• Archival citation example:

    Provincial Archives of Saskatchewan (hereinafter PAS), F 376 Rose Family fonds, File 58.a.1. Letter from Gerald F. Rose to his parents, Arthur and Elsie Rose, February 5, 1942.




     
  • Website citation example: 

    “Barn raising bee on a farm in the Cottonwood district north of Pense, 1912,” Photograph R-B12988, Saskatchewan Settlement Experience, accessed January 5, 2017, http://www.saskarchives.com/sasksettlement/display.php?cat=Life%20on%20t....

     
  • Help students understand the value of knowing what websites they have used and the context of the documents they have found there.
    • Know the website, not just the link!
    • Heritage fair judges are impressed by a student’s understanding of their source information, and how the broader context of the information is used in their project.
       
  • Encourage students to augment their research by:
    • Using family resources.
    • Talking to family members.
    • Going out into the community to talk to local citizens who might have some connection to a topic of interest
       
  • Encourage students to visit historic sites, archives, museums and libraries, locally or when they are on vacations with their parents.
    • Students who physically visit a location have a better understanding of the context of their material (e.g. their great-grandparents’ homestead; the first grain elevator in their hometown; the site of buildings destroyed in the 1912 Cyclone in Regina.) Consequently, they do better displays and verbal presentations.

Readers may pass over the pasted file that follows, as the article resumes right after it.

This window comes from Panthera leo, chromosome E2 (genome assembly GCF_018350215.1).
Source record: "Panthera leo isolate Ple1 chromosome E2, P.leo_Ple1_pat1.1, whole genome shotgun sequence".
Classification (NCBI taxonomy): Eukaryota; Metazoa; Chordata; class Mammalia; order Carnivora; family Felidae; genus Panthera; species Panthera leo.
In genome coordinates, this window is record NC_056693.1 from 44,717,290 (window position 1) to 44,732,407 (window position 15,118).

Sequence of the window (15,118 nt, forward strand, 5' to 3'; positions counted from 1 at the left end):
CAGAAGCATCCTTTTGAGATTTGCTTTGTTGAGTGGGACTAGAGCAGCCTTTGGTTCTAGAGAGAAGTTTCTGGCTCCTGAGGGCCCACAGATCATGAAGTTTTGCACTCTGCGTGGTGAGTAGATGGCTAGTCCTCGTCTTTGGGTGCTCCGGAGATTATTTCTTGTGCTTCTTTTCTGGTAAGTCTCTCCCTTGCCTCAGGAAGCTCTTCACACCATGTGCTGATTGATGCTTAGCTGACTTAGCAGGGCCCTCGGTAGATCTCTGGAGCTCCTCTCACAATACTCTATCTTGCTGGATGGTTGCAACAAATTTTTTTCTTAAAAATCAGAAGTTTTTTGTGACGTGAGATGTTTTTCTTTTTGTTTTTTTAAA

• In past years, students at local regional fairs had visited Pier 21 in Halifax, the Moose Jaw Air Base, the Royal Tyrell Museum, the Western Development Museum and other local museums.  One student had interviewed her grandmother and had used original documents relating to a great uncle who had served in WWII.
       
    • In short, both students and their projects benefit from research ‘away’ from the computer.  Presentations using primary sources stand out and help connect students to their topics.

 

Contact Information:

Provincial Archives of Saskatchewan Reference Services

Phone: 306-933-5832 (Saskatoon) or 306-787-4068 (Regina)

Online contact form:  https://www.saskarchives.com/emr/website-enquiry-form

Website:  www.saskarchives.com

 

 

Provincial Archives of Saskatchewan image credits for this page, in order as they appear:

  • Township Plan 21-13 W2
  • R-B4482, Erma Stocking with Mrs. Haight, Mrs. McNeal, Mrs. McNaughton, Mrs. Flatt; with Saskatchewan Grain Association, Women's section group, Moose Jaw, 1914.
  • R-PS3527, Backyard curling using cans
  • F379, Ed Sebestyen fonds, File 450: Medicare editorial cartoon.
  • S-B10177, Barr Colonists, station, roundhouse and Immigration Hall, Saskatoon, March-April 1903.
  • R-PS78-1030-122: Queen Elizabeth and Prince Philip's Royal Visit, 1978
  • R-A7555: Menno Moyer family in front of sod shack near Redvers, ca. 1908
  • S-B13522, Lucy Baker portrait, ca. 1860-1879
  • R-B14216-1, Street scenes during the Estevan riot of September 29, 1931.
  • R-PS80-1272-254, Grain elevators in Grayson, SK, 1980